One of the biggest problems with health care today is that there is way too much information and way too little communications going on between providers and patients.
Here’s a great quote that explains what I mean:
The two words information and communication are often used interchangeably, but they signify quite different things. Information is giving out; communication is getting through.
Sydney Harris, Journalist
I was reminded of this and the quote from “Cool Hand Luke” quote in an exchange I had with a primary care physician on LinkedIn recently. In that exchange, which dealt with long-term physician-patient relationships, I hypothesized that intentional non-adherence may be the by-product of situations in which physicians and patients in long-term relationships simply grow to distrust each other.
“In the end, it is the patient’s decision to be compliant or not, yet many physicians continue to care for these patients because someone must. Would the patient comply better with a new doctor? I doubt it. “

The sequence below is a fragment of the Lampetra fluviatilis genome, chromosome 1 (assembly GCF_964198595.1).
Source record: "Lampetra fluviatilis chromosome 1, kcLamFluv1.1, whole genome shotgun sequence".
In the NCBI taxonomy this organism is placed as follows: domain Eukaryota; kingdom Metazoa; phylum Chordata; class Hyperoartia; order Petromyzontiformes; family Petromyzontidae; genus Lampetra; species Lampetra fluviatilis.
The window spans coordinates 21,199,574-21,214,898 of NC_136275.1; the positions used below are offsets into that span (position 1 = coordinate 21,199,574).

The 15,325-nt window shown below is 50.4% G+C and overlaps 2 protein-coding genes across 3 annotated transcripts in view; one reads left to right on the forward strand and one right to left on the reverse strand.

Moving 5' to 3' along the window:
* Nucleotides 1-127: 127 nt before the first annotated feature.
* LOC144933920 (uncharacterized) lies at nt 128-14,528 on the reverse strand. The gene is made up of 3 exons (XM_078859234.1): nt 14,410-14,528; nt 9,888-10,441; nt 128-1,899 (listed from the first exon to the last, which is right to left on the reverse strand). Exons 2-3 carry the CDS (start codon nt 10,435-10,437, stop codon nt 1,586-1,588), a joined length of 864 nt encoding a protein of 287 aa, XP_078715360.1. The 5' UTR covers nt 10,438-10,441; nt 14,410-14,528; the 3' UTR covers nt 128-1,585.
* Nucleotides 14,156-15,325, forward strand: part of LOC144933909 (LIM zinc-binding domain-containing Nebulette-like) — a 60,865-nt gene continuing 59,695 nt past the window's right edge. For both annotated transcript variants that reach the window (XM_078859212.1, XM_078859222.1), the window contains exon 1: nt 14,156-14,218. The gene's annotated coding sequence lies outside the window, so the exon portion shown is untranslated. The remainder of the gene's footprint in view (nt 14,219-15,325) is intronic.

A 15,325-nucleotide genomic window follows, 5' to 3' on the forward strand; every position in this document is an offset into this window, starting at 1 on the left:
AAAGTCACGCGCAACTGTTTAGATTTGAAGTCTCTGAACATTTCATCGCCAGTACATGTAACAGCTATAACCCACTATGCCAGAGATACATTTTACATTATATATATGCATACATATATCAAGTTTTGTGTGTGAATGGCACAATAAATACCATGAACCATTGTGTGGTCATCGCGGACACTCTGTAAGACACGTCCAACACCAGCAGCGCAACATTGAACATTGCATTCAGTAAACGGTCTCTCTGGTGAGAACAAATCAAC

I replied to the good doctor’s comment as follows:
“True…the decision to comply or not is up to patients. But the evidence shows that compliance is not a product simply of bad patient behavior. Non-compliance is an outcome for which both physician and patient have shared responsibility.
I suggest that most people would be a lot more likely to comply if they: 1) understood and agreed with the need for the prescription and 2) believed that the benefits of taking the medication outweighed the risks and concerns. But these issues are seldom brought up by the physician or the patient, due to limited time, provider attitudes and beliefs about patient, and so on.”
Then he dropped the A-bomb – a move intended to silence anyone who would dare challenge physician authority and learnedness:
A professional who deals with this on a daily basis can explain meds, conditions, etc. very quickly and to the satisfaction of the patient.
That’s when it occurred to me…too much information and not enough communication
No doubt most providers today are proficient at quickly giving information to patients (including telling them what to do). What most providers (and people in general) are not good at is effectively communicating, e.g., getting through, with patients (or each other). Anyone who has ever been married knows the difference between information giving and communicating.